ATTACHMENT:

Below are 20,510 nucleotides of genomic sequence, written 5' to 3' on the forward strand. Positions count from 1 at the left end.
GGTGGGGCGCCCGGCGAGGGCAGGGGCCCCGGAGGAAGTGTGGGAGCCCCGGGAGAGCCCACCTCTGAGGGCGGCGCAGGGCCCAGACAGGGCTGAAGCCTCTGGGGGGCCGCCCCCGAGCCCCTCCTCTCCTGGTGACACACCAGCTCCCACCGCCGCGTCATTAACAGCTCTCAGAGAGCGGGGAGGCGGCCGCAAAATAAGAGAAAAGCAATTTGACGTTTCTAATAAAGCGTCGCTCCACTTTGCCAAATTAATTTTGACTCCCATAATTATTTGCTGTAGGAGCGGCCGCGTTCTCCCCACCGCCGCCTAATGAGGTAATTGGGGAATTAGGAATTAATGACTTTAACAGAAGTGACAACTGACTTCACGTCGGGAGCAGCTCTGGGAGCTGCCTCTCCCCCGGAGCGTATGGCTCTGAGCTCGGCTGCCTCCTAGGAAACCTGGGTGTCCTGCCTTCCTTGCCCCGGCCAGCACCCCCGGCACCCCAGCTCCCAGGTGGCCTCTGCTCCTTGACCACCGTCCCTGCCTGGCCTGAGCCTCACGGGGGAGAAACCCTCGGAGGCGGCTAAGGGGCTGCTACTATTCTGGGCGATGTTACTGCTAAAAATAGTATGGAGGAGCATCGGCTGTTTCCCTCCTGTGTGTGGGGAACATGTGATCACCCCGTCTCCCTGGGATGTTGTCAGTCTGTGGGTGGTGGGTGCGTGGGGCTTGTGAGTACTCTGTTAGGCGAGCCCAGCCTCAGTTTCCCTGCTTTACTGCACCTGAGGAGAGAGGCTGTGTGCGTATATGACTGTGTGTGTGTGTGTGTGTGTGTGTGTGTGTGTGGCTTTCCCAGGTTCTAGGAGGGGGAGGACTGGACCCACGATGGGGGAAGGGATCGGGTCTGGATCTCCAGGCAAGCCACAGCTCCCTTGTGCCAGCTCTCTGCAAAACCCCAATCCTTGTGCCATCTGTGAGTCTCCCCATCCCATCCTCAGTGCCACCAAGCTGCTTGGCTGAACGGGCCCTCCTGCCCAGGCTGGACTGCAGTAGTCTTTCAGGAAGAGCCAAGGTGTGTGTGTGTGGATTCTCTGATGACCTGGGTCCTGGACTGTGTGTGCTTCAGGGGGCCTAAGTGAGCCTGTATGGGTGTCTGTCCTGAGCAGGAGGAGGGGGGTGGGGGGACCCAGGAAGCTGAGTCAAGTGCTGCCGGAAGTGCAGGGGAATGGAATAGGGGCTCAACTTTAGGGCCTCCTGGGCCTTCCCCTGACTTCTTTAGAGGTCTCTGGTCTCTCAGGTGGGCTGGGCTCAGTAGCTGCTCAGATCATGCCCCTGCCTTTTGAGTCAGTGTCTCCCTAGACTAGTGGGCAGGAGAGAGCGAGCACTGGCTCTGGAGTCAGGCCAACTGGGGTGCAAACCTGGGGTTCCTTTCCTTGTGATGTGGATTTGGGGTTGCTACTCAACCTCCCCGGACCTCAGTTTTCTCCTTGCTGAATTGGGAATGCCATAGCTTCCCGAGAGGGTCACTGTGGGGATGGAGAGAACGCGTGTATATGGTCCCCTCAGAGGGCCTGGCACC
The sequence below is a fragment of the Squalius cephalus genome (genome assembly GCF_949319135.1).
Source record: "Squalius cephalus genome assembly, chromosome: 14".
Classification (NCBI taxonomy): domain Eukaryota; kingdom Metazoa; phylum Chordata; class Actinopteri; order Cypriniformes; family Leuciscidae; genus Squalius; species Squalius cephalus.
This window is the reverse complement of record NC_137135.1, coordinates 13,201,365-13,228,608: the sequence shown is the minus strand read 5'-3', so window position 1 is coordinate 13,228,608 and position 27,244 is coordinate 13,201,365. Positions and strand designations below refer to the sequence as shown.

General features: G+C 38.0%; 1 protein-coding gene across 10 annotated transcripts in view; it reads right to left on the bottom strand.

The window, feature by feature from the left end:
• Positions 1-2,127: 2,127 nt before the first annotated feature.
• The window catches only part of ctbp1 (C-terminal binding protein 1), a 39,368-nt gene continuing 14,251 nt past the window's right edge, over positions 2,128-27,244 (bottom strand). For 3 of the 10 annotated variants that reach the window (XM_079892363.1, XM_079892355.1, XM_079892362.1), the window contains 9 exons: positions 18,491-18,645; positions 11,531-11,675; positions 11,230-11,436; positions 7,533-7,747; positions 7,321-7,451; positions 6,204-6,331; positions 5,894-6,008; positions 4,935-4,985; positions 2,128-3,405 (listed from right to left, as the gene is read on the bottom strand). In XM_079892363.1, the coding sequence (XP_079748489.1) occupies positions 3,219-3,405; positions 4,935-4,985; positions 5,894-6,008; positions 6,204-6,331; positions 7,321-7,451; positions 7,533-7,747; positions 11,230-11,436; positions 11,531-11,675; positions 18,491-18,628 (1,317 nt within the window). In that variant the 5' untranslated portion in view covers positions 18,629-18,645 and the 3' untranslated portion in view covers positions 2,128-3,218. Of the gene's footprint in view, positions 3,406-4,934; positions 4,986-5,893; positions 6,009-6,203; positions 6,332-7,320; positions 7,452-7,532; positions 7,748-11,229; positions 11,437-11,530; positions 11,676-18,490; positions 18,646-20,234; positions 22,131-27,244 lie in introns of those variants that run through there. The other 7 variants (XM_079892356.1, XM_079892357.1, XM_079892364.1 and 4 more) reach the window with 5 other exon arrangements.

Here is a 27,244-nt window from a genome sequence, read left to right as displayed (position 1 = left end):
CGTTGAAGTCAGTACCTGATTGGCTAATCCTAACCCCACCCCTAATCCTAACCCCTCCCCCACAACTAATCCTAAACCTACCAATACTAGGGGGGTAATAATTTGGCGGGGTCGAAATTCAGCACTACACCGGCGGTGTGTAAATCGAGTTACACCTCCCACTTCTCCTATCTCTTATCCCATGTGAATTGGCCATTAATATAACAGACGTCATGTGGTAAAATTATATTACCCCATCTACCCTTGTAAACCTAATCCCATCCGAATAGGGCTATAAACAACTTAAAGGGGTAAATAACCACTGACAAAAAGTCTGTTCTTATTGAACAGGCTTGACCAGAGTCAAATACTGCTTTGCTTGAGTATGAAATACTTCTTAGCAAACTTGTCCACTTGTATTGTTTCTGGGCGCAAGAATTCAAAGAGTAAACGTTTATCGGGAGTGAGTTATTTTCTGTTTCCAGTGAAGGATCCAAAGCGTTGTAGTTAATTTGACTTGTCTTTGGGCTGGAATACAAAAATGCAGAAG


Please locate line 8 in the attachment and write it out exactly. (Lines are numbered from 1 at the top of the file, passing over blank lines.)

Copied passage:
The window, feature by feature from the left end: